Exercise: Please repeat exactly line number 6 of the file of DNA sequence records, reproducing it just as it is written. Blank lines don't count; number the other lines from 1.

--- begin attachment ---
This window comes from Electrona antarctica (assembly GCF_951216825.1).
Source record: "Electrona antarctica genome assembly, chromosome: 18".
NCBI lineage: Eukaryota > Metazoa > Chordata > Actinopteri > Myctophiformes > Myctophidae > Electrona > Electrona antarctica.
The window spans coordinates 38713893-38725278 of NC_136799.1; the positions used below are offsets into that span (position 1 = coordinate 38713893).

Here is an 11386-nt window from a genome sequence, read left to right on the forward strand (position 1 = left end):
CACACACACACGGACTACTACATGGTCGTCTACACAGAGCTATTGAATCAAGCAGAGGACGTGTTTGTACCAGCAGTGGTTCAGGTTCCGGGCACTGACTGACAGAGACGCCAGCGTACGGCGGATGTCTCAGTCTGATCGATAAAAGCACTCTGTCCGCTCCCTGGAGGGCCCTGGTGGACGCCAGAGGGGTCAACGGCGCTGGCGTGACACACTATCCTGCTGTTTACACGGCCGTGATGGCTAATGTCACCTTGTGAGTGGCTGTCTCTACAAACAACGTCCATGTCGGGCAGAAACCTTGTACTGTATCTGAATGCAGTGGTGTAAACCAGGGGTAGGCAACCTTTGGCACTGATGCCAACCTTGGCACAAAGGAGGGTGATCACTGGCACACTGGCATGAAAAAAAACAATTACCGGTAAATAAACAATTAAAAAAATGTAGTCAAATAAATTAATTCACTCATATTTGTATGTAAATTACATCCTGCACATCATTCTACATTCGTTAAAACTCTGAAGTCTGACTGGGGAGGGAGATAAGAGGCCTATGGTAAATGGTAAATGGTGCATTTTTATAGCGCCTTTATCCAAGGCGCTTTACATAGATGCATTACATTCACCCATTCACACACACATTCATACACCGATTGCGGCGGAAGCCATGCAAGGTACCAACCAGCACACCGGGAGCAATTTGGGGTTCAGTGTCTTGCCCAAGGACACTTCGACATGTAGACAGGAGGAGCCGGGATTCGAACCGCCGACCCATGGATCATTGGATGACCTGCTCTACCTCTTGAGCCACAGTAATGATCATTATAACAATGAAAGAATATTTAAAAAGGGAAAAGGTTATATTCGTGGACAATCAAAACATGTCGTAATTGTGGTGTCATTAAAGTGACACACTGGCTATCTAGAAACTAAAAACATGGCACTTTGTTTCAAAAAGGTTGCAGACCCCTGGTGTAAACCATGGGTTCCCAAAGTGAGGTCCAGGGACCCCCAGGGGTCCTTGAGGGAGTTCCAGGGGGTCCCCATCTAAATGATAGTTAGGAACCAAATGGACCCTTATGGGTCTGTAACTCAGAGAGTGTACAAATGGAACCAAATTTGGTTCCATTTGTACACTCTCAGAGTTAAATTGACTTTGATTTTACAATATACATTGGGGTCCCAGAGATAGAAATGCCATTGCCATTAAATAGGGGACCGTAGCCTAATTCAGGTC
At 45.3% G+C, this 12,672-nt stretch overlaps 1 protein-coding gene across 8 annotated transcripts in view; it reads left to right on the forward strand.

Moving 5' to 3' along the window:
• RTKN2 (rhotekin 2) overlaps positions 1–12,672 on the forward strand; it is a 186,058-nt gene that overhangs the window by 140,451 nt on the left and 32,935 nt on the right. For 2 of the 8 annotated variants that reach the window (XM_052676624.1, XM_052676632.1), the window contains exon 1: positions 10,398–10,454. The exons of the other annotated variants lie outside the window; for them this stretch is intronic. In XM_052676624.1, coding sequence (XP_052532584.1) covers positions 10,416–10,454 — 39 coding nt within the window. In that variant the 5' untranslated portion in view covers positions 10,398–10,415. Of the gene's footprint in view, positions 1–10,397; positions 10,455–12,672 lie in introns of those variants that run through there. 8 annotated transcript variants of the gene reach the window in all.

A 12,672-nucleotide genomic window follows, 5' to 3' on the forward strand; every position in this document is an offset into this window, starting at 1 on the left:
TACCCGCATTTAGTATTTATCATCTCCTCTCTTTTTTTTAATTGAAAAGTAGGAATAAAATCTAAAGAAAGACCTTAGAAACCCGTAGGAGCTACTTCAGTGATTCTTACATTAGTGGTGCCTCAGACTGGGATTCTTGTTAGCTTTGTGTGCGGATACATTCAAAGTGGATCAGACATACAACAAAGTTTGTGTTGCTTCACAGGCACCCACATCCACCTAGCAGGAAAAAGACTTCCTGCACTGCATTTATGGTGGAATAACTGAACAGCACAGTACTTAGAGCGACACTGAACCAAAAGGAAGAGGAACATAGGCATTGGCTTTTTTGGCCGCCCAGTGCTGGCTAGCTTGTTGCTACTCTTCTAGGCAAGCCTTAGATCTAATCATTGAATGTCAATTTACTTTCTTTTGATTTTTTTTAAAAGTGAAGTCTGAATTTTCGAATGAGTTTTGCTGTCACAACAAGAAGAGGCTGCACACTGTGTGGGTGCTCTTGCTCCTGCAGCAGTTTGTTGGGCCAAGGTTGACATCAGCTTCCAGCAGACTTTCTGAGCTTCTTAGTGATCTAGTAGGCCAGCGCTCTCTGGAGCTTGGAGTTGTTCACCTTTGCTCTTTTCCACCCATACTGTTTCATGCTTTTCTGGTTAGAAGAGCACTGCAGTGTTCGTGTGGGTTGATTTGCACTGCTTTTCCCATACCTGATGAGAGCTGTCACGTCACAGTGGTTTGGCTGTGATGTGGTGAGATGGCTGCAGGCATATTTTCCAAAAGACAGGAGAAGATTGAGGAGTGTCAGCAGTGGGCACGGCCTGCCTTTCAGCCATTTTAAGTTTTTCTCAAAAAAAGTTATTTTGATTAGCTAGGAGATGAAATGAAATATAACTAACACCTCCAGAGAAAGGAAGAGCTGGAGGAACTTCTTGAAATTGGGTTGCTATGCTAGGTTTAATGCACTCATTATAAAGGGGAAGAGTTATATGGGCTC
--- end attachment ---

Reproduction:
CACACACACACGGACTACTACATGGTCGTCTACACAGAGCTATTGAATCAAGCAGAGGACGTGTTTGTACCAGCAGTGGTTCAGGTTCCGGGCACTGACTGACAGAGACGCCAGCGTACGGCGGATGTCTCAGTCTGATCGATAAAAGCACTCTGTCCGCTCCCTGGAGGGCCCTGGTGGACGCCAGAGGGGTCAACGGCGCTGGCGTGACACACTATCCTGCTGTTTACACGGCCGTGATGGCTAATGTCACCTTGTGAGTGGCTGTCTCTACAAACAACGTCCATGTCGGGCAGAAACCTTGTACTGTATCTGAATGCAGTGGTGTAAACCAGGGGTAGGCAACCTTTGGCACTGATGCCAACCTTGGCACAAAGGAGGGTGATCACTGGCACACTGGCATGAAAAAAAACAATTACCGGTAAATAAACAATTAAAAAAATGTAGTCAAATAAATTAATTCACTCATATTTGTATGTAAATTACATCCTGCACATCATTCTACATTCGTTAAAACTCTGAAGTCTGACTGGGGAGGGAGATAAGAGGCCTATGGTAAATGGTAAATGGTGCATTTTTATAGCGCCTTTATCCAAGGCGCTTTACATAGATGCATTACATTCACCCATTCACACACACATTCATACACCGATTGCGGCGGAAGCCATGCAAGGTACCAACCAGCACACCGGGAGCAATTTGGGGTTCAGTGTCTTGCCCAAGGACACTTCGACATGTAGACAGGAGGAGCCGGGATTCGAACCGCCGACCCATGGATCATTGGATGACCTGCTCTACCTCTTGAGCCACAGTAATGATCATTATAACAATGAAAGAATATTTAAAAAGGGAAAAGGTTATATTCGTGGACAATCAAAACATGTCGTAATTGTGGTGTCATTAAAGTGACACACTGGCTATCTAGAAACTAAAAACATGGCACTTTGTTTCAAAAAGGTTGCAGACCCCTGGTGTAAACCATGGGTTCCCAAAGTGAGGTCCAGGGACCCCCAGGGGTCCTTGAGGGAGTTCCAGGGGGTCCCCATCTAAATGATAGTTAGGAACCAAATGGACCCTTATGGGTCTGTAACTCAGAGAGTGTACAAATGGAACCAAATTTGGTTCCATTTGTACACTCTCAGAGTTAAATTGACTTTGATTTTACAATATACATTGGGGTCCCAGAGATAGAAATGCCATTGCCATTAAATAGGGGACCGTAGCCTAATTCAGGTC